Producing alpha, or a return in excess of that of the benchmark or index, is achieved by outperforming the market. To outperform the market you are required to have an edge over other participants. This edge may allow you to intuit whether prices are likely to increase or decrease. In this sense, the skill-set required is on par with those of a fortune teller or any other clairvoyant who can see the future. Any claim to be able to “time the market” is invariably false and more often than not made in aim of separating you from your money; whether its selling a new trading methodology, or “hot stock tips”. In the case of market neutral strategies which are not dependent on guessing high or low correctly (CTA’s for example), an investor may be able to ignore the movements of the market entirely. For an average investor however, accepting that trying to time the market is futile, will save you a lot of time.
In the past 70 years there has been a consistent decline in the holding period of equities. In the past capital markets served the purpose of matching buyers with sellers, providing liquidity and funding to businesses so that they could expand and develop; purchasing a stock meant purchasing a piece of a company and sharing in its profits and growth via capital appreciation and dividends. Fast forward to 2016 where the average holding period of US equity is commonly estimated to be around 5 days. Profiteering and attempting to “time the market” and make fast profits has resulted in people looking at a company share more like a lottery ticket than a piece of a business. In terms of how this information may benefit you and your ability to make profitable investments it is important remain mindful of the function of capital markets and their constituents- businesses.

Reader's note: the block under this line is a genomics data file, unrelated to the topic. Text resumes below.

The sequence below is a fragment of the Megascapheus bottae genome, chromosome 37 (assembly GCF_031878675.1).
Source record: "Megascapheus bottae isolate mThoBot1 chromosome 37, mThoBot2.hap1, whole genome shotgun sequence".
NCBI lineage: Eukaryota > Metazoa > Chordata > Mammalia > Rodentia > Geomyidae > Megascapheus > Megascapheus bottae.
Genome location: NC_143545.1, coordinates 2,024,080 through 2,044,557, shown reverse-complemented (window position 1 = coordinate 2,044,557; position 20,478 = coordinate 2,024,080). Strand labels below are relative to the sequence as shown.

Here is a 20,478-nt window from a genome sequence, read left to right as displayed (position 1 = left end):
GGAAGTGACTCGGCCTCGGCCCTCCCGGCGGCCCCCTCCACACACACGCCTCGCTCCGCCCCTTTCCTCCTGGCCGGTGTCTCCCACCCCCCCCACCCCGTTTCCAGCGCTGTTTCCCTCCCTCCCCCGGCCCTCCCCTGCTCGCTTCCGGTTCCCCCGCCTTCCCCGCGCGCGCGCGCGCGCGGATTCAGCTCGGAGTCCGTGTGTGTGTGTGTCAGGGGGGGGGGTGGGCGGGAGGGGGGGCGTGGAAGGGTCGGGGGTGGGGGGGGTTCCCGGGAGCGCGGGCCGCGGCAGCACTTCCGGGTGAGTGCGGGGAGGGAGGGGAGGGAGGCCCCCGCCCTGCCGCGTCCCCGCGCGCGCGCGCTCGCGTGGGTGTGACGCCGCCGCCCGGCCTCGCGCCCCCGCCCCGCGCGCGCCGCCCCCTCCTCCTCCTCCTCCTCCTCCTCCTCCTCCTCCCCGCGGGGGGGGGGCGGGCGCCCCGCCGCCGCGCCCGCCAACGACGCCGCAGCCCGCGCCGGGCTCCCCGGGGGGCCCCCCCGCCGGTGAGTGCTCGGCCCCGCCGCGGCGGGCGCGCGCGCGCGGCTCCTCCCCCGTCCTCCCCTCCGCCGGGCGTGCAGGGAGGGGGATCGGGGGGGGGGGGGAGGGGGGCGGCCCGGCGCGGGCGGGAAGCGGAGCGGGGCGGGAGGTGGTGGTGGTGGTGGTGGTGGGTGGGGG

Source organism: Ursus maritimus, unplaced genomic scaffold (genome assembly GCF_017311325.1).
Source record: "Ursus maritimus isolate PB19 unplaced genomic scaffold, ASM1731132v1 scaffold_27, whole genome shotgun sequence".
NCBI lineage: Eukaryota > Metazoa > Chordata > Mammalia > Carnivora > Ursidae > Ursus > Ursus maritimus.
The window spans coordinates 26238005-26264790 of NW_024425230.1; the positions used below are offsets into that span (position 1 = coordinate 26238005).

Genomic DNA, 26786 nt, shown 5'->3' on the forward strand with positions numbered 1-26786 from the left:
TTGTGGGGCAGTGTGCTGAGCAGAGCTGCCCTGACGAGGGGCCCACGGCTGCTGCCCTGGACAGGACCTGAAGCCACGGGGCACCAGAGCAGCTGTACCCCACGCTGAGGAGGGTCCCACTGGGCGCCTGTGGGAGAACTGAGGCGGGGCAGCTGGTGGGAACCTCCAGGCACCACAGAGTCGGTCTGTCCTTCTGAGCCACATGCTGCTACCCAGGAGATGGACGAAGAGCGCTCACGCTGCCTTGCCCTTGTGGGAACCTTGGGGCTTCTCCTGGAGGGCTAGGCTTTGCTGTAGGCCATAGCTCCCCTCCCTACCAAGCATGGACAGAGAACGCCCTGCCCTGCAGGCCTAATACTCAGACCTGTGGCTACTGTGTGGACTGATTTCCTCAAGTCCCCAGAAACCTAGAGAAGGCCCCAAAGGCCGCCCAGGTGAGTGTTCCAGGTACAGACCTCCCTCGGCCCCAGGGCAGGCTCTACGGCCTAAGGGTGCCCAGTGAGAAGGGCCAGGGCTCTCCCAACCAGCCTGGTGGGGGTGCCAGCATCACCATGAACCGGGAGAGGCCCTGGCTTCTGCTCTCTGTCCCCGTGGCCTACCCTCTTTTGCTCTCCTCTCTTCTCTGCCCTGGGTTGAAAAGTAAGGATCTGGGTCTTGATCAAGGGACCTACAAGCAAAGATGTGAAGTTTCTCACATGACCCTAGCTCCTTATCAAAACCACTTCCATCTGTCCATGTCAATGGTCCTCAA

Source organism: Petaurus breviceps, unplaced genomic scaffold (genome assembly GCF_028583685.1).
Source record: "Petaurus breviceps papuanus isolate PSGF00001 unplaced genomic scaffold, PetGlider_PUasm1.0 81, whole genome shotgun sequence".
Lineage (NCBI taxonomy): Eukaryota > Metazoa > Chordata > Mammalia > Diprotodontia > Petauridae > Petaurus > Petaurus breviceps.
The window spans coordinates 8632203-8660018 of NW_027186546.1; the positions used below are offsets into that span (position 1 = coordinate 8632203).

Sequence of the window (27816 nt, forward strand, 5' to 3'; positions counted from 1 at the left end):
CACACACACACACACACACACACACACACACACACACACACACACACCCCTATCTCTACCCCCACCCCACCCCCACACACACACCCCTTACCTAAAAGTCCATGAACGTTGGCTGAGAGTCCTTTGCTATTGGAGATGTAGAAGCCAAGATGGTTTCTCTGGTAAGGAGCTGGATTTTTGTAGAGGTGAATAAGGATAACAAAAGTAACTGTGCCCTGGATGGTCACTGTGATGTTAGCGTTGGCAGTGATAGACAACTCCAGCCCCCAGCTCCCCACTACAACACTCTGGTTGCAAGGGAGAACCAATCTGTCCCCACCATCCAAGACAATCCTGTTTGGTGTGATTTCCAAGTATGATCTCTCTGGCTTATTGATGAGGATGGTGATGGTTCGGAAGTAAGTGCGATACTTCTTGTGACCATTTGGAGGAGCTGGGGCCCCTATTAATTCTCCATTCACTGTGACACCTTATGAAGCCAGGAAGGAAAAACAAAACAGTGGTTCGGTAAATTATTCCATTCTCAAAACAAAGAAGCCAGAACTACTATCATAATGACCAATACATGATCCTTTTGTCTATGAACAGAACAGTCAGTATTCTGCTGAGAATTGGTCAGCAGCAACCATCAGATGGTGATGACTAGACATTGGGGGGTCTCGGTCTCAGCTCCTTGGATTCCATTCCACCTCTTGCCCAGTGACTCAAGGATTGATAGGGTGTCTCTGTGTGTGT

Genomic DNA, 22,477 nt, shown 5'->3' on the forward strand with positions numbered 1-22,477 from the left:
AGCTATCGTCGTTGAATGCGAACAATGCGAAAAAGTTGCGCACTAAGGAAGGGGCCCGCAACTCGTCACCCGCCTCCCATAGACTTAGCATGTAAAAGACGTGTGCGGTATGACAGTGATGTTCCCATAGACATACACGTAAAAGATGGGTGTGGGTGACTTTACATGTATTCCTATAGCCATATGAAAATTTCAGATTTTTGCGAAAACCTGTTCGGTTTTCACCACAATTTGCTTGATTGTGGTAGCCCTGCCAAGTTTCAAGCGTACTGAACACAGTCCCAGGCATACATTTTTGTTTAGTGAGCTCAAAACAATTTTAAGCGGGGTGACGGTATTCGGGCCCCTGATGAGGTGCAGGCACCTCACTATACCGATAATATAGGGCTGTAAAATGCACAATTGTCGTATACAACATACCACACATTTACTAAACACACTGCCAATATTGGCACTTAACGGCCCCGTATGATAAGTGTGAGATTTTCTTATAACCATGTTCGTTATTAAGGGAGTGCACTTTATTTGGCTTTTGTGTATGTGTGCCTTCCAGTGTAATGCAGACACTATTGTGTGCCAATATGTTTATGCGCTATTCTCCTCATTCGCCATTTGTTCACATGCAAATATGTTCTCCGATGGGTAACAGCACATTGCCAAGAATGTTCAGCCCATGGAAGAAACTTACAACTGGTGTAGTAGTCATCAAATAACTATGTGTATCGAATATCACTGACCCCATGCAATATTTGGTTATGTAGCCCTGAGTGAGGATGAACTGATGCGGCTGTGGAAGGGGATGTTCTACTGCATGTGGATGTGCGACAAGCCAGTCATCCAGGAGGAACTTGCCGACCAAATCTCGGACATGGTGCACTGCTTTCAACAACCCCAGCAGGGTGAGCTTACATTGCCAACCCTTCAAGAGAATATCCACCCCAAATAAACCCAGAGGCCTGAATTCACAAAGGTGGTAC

Stocks are unitised pieces of businesses. Business sell goods and services for money. Money is a unit of transaction in a capitalist economy. As such, businesses (along with their stock) will be affected and influenced by the economy at large. It is possible that some companies will exhibit price increases despite a falling economy. It is also possible that some companies will exhibit price decreases despite a rising economy. Generally speaking, however, there is an overwhelming correlation between the stock market, and the economy. Luckily, the economy is easier to interpret than the stock market and usually can be said to be in one of the following stages.
These stages, together, are known as the business cycle or the economic cycle.
Historically the duration of the business cycle has averaged around 7 years. This is not a hard and fast rule. Further, different countries will simultaneously be at different stages of their cycle, all with their own idiosyncrasies and differences which makes it hard to make objective comparisons across different economies and markets.